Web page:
Wash your hands

Summarise your findings


Suggest further assessment and investigations

Differential diagnosis of a neck lump

Red flags

The following features are red flags that should raise your suspicion of malignancy in the context of a neck lump:

  • Hard, fixed mass
  • The patient is over 35 years old
  • Presence of mucosal lesion in the head or neck
  • A history of persistent hoarseness or dysphagia
  • Trismus
  • Ear pain (referred from tongue base)


Differential diagnosis

The location of the lump within the neck can sometimes be useful in narrowing the differential diagnosis. However, it should be noted that this is not an absolute rule, with further investigations required to confirm a particular diagnosis.



  • Lymph nodes – often multiple, may suggest infection or malignancy
  • Lipoma – painless/smooth mass
  • Dermoid cyst – cysts formed along the lines of embryological fusion, painless swellings that do not move with tongue protrusion (more common in children and young adults)
  • Sebaceous cyst – typically have an associated punctum
  • Thyroid gland – located below the thyroid cartilage
  • Thyroid nodule – can be single or multiple – adenomas/cysts/malignancy
  • Thyroglossal cysts – painless/smooth /cysticrises on tongue protrusion
  • Laryngocele – reducible tense massmass returns on sneezing or nose blowing


Anterior triangle

The anterior triangle refers to the area of the neck anterior to the sternocleidomastoid muscle:

  • Lymph nodes
  • Lipoma – painless/smooth mass
  • Sebaceous cyst
  • Salivary gland swelling – doesn’t move on swallowing
  • Branchial cyst –  present from birth noticed in early adulthood when it manifests as an infected neck lump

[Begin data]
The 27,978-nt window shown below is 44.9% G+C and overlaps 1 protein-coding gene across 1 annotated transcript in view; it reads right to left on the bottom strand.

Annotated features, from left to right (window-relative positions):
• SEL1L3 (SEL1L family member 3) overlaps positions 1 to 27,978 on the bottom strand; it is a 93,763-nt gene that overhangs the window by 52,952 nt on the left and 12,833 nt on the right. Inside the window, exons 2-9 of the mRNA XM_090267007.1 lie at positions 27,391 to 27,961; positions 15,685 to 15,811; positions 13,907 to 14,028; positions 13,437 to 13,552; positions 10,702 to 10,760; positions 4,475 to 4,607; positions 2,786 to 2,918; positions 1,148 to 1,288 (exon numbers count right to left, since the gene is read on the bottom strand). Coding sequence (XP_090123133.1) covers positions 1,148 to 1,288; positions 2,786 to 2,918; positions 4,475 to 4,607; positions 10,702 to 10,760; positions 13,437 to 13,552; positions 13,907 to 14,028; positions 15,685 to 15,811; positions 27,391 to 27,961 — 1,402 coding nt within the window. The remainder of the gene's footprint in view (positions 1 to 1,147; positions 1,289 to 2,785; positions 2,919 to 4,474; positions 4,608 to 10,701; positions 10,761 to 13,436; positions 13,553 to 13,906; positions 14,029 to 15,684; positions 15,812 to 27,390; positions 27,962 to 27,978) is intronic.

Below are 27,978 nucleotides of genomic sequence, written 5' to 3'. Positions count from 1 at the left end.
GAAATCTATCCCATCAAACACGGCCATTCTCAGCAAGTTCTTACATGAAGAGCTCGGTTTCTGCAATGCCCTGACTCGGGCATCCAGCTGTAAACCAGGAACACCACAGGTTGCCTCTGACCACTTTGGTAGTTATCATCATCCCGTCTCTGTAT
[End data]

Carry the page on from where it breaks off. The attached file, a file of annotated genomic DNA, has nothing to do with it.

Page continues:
• Carotid artery aneurysm – pulsatile mass  – bruit present on auscultation
  • Carotid body tumour – transmits pulsation can be moved side to side but not up and down (due to carotid sheath)
  • Laryngocele – reducible tense massmass returns on sneezing or nose blowing


Posterior triangle

The posterior triangle refers to the area of the neck posterior to the sternocleidomastoid muscle:

  • Lymph nodes – often multiple – can be rubbery or hard depending on aetiology
  • Lipoma – painless/smooth mass
  • Sebaceous cyst
  • Subclavian artery aneurysm – pulsatile mass
  • Pharyngeal pouch – may present as a reducible mass
  • Cystic hygroma – most commonly on the left side – fluctuant mass – transilluminates
  • Branchial cyst
  • Mass in the tail of the parotid gland – could be a pleomorphic adenoma or malignancy


Note: Lymph nodes in any of these regions can also be caused by lymphoma and tuberculosis, so a comprehensive history is key to provide a clinical context for your findings.


Mr Ben Cosway

ENT Registrar (ST5)


Mr Krishan Ramdoo

ENT Registrar (ST6)


Print Friendly, PDF & Email